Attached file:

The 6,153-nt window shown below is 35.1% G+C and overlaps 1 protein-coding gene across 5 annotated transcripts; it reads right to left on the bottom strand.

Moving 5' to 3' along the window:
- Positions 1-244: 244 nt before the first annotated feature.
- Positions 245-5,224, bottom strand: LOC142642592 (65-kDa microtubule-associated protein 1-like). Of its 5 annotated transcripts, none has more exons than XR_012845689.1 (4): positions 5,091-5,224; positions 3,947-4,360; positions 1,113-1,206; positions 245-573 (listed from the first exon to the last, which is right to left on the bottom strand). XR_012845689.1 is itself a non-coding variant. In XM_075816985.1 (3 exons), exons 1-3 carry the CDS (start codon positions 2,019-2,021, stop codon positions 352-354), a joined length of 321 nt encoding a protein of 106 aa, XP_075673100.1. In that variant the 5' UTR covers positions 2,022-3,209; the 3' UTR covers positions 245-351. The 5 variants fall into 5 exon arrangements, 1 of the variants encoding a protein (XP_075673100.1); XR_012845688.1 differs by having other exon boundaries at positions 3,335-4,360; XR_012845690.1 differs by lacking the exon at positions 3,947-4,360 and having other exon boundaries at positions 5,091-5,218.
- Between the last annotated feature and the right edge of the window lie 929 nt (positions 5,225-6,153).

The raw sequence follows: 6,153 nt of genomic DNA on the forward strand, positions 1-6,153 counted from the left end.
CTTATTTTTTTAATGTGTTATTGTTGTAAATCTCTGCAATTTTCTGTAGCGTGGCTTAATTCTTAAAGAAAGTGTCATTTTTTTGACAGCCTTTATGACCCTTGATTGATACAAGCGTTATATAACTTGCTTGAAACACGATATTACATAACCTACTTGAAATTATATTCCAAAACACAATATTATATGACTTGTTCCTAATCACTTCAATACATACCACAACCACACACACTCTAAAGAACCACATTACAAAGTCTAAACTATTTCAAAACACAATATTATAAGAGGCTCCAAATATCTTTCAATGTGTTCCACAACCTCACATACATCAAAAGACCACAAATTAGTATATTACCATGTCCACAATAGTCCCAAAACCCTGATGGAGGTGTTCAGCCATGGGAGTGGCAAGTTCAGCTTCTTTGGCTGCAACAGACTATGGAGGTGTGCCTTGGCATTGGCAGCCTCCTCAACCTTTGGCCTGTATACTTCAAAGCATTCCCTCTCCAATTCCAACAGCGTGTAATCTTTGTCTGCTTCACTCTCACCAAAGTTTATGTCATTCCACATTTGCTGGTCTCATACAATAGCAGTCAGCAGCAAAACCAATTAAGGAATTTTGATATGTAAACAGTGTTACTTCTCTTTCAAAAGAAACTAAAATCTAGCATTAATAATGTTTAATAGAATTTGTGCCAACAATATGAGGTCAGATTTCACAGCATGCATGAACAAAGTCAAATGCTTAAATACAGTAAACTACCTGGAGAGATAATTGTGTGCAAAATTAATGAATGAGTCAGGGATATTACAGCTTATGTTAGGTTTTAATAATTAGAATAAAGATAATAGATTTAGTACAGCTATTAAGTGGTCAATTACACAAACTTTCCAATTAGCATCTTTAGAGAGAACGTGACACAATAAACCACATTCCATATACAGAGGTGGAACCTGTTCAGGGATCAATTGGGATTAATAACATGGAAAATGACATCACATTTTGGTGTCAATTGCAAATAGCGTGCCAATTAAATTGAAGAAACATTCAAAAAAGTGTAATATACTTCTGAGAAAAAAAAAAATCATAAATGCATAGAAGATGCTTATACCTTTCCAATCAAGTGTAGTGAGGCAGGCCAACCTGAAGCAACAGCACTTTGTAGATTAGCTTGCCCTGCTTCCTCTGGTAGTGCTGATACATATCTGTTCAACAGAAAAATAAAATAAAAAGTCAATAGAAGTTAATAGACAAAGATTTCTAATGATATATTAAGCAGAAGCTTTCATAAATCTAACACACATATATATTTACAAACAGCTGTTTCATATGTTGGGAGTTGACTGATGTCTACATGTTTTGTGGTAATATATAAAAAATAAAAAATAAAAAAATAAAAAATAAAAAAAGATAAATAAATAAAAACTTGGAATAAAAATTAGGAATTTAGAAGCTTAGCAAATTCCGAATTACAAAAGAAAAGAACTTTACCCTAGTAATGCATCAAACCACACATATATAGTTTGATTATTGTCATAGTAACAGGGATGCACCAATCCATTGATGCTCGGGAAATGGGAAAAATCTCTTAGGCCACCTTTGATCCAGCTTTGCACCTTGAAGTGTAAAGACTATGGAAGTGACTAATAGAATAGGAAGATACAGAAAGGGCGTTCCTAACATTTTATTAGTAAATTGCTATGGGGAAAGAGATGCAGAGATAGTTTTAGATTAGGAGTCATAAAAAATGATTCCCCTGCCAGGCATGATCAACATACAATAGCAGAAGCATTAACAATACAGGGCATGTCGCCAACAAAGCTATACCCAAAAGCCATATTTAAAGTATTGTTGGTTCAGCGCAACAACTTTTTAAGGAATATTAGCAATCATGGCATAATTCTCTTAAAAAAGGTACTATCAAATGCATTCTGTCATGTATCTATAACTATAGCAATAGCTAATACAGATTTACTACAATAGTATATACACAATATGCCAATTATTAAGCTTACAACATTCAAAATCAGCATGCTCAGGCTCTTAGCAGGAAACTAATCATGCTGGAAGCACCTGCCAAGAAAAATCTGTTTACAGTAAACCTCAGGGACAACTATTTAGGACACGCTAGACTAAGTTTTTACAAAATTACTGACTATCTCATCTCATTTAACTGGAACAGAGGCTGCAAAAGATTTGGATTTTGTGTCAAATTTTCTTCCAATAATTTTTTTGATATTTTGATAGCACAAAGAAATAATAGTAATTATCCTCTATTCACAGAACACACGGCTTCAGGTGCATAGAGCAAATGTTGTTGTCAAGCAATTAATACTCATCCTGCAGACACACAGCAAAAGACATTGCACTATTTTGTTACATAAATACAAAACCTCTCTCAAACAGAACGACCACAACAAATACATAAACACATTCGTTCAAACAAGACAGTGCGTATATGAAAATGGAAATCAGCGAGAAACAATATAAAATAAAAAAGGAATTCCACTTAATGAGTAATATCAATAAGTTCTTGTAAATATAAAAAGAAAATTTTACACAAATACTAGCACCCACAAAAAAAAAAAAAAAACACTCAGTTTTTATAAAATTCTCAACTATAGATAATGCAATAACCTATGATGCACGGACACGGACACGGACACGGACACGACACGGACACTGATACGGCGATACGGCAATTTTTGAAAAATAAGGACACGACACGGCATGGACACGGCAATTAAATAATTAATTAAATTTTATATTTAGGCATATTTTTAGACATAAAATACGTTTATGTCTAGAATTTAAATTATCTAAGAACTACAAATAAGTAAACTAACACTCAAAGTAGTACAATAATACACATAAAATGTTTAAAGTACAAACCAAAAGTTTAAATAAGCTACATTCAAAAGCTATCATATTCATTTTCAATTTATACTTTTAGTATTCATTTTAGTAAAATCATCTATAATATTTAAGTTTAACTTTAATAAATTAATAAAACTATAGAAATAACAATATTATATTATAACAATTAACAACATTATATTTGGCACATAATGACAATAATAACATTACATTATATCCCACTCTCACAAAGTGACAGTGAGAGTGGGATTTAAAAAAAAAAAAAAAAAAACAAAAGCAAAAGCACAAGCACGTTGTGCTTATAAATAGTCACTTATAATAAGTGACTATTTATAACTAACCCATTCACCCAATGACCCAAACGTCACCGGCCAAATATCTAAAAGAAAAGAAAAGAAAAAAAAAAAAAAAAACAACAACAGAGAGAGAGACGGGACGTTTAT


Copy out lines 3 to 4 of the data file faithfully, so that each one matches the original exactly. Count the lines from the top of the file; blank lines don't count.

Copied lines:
- Positions 1-244: 244 nt before the first annotated feature.
- Positions 245-5,224, bottom strand: LOC142642592 (65-kDa microtubule-associated protein 1-like). Of its 5 annotated transcripts, none has more exons than XR_012845689.1 (4): positions 5,091-5,224; positions 3,947-4,360; positions 1,113-1,206; positions 245-573 (listed from the first exon to the last, which is right to left on the bottom strand). XR_012845689.1 is itself a non-coding variant. In XM_075816985.1 (3 exons), exons 1-3 carry the CDS (start codon positions 2,019-2,021, stop codon positions 352-354), a joined length of 321 nt encoding a protein of 106 aa, XP_075673100.1. In that variant the 5' UTR covers positions 2,022-3,209; the 3' UTR covers positions 245-351. The 5 variants fall into 5 exon arrangements, 1 of the variants encoding a protein (XP_075673100.1); XR_012845688.1 differs by having other exon boundaries at positions 3,335-4,360; XR_012845690.1 differs by lacking the exon at positions 3,947-4,360 and having other exon boundaries at positions 5,091-5,218.